From: JHW
Date: 22 Aug 18 - 03:41 PM

Dare I say I've used Tesco Jumbo oats (the elephant in the room?) and Neals Yard from Holland and Barrett. I tend to add a quarter or third Muesli to the oats before cooking (always in a pan, not very long, water only, no salt, no sugar)


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Subject: RE: BS: New foods
From: MikeL2
Date: 22 Aug 18 - 02:43 PM

hi G Force

We are with you on Quaker Oats for our porridge and occasionally we will use Scotts Porridge oats.

At the moment we leave porridge for the colder weather. My wife uses when I change from sandals back to shoes as the time to get the porridge out.

I lived in Scotland for some years and where I was porridge came very thick and salty. In fact sometimes it was almost like a slice of cake !! Not for me.

Cheers

Mike


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Subject: RE: BS: New foods
From: Jos
Date: 22 Aug 18 - 02:27 PM

Thompson, if you have an Aga-type cooker with a slow oven, try pin-head oatmeal (actual bits of oatmeal, not rolled) cooked in water slowly overnight - it'll be a revelation.


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Subject: RE: BS: New foods
From: Thompson
Date: 22 Aug 18 - 01:59 PM

Got the Flahavan's and it's chunkier than the normal slime, but still hasn't got real body. Might give Jordan's a try.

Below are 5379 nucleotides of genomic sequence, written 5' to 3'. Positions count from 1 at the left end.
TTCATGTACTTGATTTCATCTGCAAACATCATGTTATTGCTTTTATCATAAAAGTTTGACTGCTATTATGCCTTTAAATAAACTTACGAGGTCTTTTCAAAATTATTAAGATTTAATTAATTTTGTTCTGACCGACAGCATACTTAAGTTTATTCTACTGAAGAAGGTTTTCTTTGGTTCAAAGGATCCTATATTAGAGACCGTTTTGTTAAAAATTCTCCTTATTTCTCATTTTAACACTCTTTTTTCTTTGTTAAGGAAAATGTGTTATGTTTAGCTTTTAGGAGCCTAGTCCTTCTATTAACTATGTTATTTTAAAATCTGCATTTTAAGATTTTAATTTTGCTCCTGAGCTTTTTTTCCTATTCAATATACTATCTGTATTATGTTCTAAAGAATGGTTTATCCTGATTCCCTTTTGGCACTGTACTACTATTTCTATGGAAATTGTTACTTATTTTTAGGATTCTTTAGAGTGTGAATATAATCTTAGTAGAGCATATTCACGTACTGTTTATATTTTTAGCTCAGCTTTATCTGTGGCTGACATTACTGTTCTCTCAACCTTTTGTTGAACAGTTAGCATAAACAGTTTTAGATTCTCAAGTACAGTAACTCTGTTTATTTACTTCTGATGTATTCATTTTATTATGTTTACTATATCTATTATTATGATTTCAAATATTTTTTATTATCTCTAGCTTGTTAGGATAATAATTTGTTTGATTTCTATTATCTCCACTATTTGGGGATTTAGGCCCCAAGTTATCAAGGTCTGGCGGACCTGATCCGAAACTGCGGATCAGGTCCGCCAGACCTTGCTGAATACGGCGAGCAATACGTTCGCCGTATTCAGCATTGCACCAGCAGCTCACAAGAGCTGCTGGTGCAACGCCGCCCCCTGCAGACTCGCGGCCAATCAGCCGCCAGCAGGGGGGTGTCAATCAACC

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Subject: RE: BS: New foods
From: Steve Shaw
Date: 22 Aug 18 - 01:41 PM

"Cheritso" is even worse!


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Subject: RE: BS: New foods
From: Donuel
Date: 22 Aug 18 - 12:12 PM

Severed bird heads swimming in sweet potato gravy are new to me but the thread was intended to explore the premiere of foods that are new to Earth societies. GMs, new breeds and such.
I am appreciative of the olde tyme authentic recipes from Vashta the most.


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Subject: RE: BS: New foods
From: Jos
Date: 22 Aug 18 - 12:00 PM

If people deliberately pronounce 'quinoa' as if it is English, just to be annoying, maybe the people who mispronounce 'chorizo' as if it is Italian are doing it to be annoying as well. (It is very annoying.)


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Subject: RE: BS: New foods
From: Vashta Nerada
Date: 22 Aug 18 - 11:27 AM

How about a quick look back - I just learned of this site but it has lots of food photos from old recipes.

The Gallery of Regrettable Food


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Subject: RE: BS: New foods
From: JHW
Date: 22 Aug 18 - 10:29 AM

I tried Quinoa, long winded and fiddly to cook though often packeted ready.   I've been told though its not Kwinoah but Keenwaa, or maybe that's just for Waitrose shoppers?


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Subject: RE: BS: New foods
From: David Carter (UK)
Date: 22 Aug 18 - 08:58 AM

Steve, it seems that Kinwa is right, its from an ancient language of the Andes. It seems that its the spelling which has been garbled by the "health" food industry, not the pronunciation.


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Subject: RE: BS: OLD foods
From: Donuel
Date: 22 Aug 18 - 08:55 AM

Mastadon steaks, Dodo puree', Passenger Pidgeon, Moose veal... mmmm